About the “theory” expressed in the extract, I am in total agreement about the characteristics that the leader should have: he has to take responsability, he has to be perceptive and clever in dealing with threats. The examples adopted are clearly suitable for the concepts. The comparison of every example with chess technique is very clear and well presented.

In my personal experience I have recognised the figure of the leader in my karate teacher. In fact, he motivates his students and give them examples of what to do by doing the things himself and leading by example. Also, when I was younger I used to play football with my friends and in the team there was always someone who would to be a leader but most of the time they failed due to a lack of perception and a leader’s mentality.

In conclusion, I want to ask a couple of question about your book. The first question is: Do you think chess is the only suitable hobby to talk about this theme? And the second is: Are there some world-renowned people that could be considered an example of a perfect leader?

I very much look forward to reading your answer.

Yours sincerely,

Luca Terribile

Hey Luca,

Again, love all the analogies you are using about sports and games in this case karate and football (soccer). Thank you for the kind words on what you read in the book. In your karate teacher instance, he is known as a leader by example case. He knows what he is talking about can demonstrate to you the value of what he knows and is sharing with you and does it himself. In business we say he doesn’t just “talk the talk but walks the walk”.

Chess by no means is the only suitable hobby to help with leadership. It gives you a great place to practice leadership skills like managing, delegating, evaluating, creating strategies etc. I also teach and play tennis. When we play doubles, I like to be a leader with my partner by exploiting our opponent’s weaknesses covering our parts of the court, rooting for the next point, etc. I do that because since I teach the game most of my suggestions come from best practices in tennis. We don’t always execute but that’s way different that not knowing what to do in the first place.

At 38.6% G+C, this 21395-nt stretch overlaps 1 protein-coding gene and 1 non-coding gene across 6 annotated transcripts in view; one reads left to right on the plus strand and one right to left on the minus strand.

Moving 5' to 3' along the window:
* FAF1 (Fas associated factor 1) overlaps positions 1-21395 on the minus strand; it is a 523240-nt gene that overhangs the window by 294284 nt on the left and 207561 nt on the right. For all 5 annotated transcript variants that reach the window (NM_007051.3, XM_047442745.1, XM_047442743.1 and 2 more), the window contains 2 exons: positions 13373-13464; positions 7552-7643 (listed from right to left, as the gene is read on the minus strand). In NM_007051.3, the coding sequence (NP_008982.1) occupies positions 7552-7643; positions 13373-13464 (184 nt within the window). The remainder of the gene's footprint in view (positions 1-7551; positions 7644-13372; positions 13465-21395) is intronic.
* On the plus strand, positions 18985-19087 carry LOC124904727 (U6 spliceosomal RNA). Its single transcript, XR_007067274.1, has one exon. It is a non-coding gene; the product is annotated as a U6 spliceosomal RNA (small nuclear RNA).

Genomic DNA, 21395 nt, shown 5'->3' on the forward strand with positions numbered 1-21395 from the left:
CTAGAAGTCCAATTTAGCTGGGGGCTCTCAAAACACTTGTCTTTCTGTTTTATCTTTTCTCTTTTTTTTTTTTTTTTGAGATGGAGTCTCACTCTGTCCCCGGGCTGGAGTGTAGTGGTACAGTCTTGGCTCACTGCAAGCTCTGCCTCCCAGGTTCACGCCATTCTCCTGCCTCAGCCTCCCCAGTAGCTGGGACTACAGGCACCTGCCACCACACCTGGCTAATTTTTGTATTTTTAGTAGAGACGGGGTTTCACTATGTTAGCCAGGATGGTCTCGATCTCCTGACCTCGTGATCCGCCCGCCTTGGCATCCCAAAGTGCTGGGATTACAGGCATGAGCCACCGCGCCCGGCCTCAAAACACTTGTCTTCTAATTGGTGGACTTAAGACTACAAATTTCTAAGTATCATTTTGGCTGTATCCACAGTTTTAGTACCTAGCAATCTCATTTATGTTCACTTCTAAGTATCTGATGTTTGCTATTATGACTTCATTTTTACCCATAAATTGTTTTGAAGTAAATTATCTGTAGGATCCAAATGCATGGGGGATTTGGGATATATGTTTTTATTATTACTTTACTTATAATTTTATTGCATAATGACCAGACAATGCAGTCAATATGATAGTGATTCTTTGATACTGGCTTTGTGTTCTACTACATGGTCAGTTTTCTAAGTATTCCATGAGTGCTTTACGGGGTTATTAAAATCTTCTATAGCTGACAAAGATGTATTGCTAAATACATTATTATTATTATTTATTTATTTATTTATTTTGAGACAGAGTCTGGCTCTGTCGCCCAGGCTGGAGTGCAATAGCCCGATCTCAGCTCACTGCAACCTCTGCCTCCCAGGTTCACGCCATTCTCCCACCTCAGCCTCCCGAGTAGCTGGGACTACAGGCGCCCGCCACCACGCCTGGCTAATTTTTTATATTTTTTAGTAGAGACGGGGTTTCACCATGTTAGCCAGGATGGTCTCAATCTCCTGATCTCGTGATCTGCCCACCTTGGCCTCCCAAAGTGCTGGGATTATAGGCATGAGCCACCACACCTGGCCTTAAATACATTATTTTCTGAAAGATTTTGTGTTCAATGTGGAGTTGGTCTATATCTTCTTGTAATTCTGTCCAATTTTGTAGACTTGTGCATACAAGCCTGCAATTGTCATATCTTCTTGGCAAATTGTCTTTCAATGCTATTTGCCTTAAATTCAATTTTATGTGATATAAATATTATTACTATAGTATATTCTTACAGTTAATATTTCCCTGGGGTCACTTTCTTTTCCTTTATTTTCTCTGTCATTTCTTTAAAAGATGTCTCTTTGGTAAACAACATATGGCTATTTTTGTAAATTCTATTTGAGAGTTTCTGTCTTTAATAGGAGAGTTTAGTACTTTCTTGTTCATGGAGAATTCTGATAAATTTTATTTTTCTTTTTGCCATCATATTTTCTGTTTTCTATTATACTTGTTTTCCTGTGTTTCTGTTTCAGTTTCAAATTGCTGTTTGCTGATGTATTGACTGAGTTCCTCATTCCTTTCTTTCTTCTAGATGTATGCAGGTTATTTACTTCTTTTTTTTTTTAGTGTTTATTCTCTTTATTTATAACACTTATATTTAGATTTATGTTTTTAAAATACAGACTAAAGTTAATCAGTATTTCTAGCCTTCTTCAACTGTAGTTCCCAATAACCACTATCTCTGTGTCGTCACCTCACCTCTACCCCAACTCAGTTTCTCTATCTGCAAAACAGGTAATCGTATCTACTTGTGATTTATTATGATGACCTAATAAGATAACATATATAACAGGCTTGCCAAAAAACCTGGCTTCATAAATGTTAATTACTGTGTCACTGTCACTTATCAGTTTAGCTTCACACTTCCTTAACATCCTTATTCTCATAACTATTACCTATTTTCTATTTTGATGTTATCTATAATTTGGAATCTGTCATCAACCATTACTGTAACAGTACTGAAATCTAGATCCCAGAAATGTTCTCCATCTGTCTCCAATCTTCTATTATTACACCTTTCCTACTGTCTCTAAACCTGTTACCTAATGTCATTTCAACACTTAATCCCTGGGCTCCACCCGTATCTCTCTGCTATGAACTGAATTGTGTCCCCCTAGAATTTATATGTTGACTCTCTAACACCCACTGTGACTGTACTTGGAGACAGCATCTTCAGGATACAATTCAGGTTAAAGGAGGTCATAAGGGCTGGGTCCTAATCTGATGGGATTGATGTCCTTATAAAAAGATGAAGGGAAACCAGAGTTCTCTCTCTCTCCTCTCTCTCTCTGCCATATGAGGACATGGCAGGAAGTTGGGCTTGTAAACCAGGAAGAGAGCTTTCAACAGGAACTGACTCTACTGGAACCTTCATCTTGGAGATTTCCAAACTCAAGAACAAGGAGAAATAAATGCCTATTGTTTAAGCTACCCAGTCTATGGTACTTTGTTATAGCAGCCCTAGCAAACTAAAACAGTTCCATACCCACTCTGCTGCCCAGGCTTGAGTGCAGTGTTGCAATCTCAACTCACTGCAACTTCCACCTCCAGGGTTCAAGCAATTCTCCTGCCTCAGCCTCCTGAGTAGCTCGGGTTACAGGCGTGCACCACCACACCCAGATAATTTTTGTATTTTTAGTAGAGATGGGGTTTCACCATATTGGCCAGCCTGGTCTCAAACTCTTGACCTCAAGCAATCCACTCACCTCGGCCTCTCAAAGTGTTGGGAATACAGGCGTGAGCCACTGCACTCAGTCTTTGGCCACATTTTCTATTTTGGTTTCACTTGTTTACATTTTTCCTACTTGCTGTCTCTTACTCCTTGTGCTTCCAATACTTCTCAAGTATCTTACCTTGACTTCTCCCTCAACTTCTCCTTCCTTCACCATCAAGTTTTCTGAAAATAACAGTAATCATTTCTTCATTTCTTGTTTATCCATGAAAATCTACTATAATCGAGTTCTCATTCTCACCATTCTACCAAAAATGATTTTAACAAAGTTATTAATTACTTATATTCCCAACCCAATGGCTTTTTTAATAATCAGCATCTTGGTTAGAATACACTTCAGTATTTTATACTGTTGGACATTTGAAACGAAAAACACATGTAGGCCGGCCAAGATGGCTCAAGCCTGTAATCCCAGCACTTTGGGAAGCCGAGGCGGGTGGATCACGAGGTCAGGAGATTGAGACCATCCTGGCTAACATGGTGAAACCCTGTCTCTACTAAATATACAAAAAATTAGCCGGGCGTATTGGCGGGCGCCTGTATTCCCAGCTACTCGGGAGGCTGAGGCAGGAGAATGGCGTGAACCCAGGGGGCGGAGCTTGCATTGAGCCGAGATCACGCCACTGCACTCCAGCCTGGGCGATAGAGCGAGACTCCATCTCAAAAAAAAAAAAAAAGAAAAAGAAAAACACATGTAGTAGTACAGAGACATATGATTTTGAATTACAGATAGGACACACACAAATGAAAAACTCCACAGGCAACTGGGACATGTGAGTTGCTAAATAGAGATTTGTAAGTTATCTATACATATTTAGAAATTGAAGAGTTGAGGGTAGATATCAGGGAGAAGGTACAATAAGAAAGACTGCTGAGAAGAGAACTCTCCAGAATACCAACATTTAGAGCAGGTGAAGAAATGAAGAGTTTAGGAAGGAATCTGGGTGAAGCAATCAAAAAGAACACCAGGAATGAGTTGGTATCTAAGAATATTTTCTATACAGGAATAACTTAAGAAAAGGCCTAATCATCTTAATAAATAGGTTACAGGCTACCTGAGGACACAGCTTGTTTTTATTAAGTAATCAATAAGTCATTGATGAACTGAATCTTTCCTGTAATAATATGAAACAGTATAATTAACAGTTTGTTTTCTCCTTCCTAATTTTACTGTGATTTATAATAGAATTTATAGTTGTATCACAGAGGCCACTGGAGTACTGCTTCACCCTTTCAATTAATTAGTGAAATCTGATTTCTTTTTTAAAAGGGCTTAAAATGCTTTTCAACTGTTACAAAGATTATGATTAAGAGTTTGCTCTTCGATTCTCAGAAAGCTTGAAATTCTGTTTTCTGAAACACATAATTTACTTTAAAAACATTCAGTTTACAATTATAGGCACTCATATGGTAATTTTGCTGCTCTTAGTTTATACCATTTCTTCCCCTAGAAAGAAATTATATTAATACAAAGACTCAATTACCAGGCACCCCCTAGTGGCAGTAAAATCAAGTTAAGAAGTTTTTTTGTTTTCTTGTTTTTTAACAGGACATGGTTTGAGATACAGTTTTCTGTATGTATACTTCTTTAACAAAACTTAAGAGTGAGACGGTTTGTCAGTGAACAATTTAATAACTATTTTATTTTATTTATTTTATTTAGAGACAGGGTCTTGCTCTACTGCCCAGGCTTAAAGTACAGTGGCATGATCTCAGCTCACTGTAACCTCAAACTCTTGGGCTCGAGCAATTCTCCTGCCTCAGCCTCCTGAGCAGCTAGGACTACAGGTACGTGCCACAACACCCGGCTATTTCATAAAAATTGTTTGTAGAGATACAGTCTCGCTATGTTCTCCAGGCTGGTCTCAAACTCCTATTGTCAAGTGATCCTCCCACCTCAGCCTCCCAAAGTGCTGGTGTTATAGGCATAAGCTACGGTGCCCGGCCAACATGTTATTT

Tennis and chess are very similar games from a mental perspective. See my “Chess – A Practice Court for the Mind” article on my website or on the internet to see what I mean. In karate, I’m sure your instructor has told you if a certain kick or punch is coming at you, what you need to do to defend yourself. Plus you are learning to anticipate.

On the subject of perfect leader, everyone is human and as such makes mistakes. Certain leaders are better in one situation than another. That’s why I think situational leadership is the greatest style of all. Leaders have to find their way through an unknown situation drawing on their knowledge and experience. Since every game of chess becomes unique at some point you get a perfect chance to develop your situational leadership skills. Have you ever heard of an escape room challenge? It’s the same thing as playing out a chess game that has never occurred before.

There are some examples of great leaders in my book, but unfortunately there are just as many if not more of bad examples of leaders as well. Leadership has become very political here in the USA and instead of working together, we are pulling each other apart by highlighting our differences instead of our similarities. A great leader would appeal to all.

Hope that helps all of you. You ask very discerning questions and thrilled that the game that has helped me with much of my success can do the same for you.

Cheers,

Mr. Egerton (you know the one who isn’t grading your papers)


The beauty of writing to a real human being rather than an invention of the coursebook writer is, of course, that you might even get a reply from a real person. THIS IS MEANING.

Thank you Jim and Merry Christmas from all of us!

jim